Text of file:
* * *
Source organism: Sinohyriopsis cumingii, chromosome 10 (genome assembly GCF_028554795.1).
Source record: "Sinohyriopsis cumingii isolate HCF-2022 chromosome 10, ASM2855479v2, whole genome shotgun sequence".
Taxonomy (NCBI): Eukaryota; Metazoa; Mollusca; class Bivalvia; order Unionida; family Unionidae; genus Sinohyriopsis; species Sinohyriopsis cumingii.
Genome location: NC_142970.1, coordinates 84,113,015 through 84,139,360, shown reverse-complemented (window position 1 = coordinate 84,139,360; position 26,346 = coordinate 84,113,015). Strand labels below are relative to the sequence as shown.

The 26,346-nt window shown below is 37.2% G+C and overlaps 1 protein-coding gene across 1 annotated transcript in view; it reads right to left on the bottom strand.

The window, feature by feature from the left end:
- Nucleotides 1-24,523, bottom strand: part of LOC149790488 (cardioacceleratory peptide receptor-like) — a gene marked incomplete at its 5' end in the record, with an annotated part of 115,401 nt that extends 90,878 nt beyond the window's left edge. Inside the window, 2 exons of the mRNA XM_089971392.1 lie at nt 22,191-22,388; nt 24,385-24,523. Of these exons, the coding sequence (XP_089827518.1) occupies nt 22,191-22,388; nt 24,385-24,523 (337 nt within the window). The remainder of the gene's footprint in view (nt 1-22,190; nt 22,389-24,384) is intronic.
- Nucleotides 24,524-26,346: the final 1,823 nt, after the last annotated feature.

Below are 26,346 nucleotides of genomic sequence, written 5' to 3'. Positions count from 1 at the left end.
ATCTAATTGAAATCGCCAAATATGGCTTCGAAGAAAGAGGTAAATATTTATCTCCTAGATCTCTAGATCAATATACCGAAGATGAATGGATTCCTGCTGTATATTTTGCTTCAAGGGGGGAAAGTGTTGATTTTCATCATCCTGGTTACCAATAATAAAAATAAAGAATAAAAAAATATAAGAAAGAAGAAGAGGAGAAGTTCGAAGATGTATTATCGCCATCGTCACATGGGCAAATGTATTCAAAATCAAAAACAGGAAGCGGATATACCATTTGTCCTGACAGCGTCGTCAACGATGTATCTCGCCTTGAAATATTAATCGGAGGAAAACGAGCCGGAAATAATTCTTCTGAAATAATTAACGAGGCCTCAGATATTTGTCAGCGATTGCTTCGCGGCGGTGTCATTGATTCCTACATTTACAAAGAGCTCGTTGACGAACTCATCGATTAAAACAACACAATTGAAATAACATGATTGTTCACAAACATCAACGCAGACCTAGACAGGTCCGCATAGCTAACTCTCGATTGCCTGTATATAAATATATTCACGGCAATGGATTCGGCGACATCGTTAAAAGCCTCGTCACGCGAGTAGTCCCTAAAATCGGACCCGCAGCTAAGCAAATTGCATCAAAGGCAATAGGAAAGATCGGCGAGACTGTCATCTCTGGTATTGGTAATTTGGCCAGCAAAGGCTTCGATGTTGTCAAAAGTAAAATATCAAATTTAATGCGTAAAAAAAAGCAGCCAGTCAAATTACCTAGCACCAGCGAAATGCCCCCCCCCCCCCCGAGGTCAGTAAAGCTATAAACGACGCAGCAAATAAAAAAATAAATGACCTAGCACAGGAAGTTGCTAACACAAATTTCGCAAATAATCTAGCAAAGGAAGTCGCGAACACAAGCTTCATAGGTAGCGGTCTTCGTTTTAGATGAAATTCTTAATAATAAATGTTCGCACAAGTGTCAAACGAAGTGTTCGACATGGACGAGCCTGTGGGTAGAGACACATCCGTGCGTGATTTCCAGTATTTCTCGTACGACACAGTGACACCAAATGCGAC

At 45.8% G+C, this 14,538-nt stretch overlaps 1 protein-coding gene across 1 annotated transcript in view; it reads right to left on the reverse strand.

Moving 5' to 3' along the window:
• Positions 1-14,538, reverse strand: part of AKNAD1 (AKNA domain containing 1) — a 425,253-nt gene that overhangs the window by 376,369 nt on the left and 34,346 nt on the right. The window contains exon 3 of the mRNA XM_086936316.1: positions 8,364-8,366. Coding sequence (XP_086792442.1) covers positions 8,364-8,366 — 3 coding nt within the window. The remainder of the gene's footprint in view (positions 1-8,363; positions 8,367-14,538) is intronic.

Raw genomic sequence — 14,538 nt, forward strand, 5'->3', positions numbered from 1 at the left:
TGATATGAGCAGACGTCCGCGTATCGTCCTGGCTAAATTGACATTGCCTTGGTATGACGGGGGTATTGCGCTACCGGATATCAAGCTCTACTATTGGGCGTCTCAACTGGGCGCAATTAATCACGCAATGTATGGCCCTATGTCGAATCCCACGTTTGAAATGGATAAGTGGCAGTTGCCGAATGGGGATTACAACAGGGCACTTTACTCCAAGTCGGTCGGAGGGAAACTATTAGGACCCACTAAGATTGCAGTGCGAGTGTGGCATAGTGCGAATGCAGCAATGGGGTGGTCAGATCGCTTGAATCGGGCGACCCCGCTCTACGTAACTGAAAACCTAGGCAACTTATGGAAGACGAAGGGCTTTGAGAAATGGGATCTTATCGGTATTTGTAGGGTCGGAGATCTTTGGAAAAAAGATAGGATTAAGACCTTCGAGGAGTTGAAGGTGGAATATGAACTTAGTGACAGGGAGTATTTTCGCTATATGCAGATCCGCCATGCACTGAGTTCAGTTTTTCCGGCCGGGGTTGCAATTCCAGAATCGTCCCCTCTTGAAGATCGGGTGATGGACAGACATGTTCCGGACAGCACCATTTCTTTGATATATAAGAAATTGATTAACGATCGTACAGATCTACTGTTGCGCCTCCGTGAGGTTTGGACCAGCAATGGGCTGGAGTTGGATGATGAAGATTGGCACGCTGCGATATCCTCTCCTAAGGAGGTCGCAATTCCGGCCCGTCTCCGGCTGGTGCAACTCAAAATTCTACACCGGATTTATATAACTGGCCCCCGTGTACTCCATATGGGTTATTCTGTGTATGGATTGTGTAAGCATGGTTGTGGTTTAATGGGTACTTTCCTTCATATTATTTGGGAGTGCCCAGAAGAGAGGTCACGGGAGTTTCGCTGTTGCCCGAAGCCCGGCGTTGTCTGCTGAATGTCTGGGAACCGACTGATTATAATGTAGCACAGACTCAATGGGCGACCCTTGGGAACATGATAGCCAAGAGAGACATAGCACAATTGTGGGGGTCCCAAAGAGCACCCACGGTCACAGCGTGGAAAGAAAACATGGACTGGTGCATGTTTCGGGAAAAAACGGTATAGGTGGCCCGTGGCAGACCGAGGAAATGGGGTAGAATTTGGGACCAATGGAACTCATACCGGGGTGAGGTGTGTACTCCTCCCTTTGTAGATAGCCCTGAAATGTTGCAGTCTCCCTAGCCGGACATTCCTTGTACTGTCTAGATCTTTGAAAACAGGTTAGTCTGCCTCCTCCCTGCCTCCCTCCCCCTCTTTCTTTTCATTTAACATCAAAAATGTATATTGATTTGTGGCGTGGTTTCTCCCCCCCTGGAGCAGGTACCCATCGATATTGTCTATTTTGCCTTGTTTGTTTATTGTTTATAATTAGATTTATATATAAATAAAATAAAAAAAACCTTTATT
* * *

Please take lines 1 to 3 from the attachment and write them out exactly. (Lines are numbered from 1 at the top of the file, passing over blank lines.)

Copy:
Source organism: Sinohyriopsis cumingii, chromosome 10 (genome assembly GCF_028554795.1).
Source record: "Sinohyriopsis cumingii isolate HCF-2022 chromosome 10, ASM2855479v2, whole genome shotgun sequence".
Taxonomy (NCBI): Eukaryota; Metazoa; Mollusca; class Bivalvia; order Unionida; family Unionidae; genus Sinohyriopsis; species Sinohyriopsis cumingii.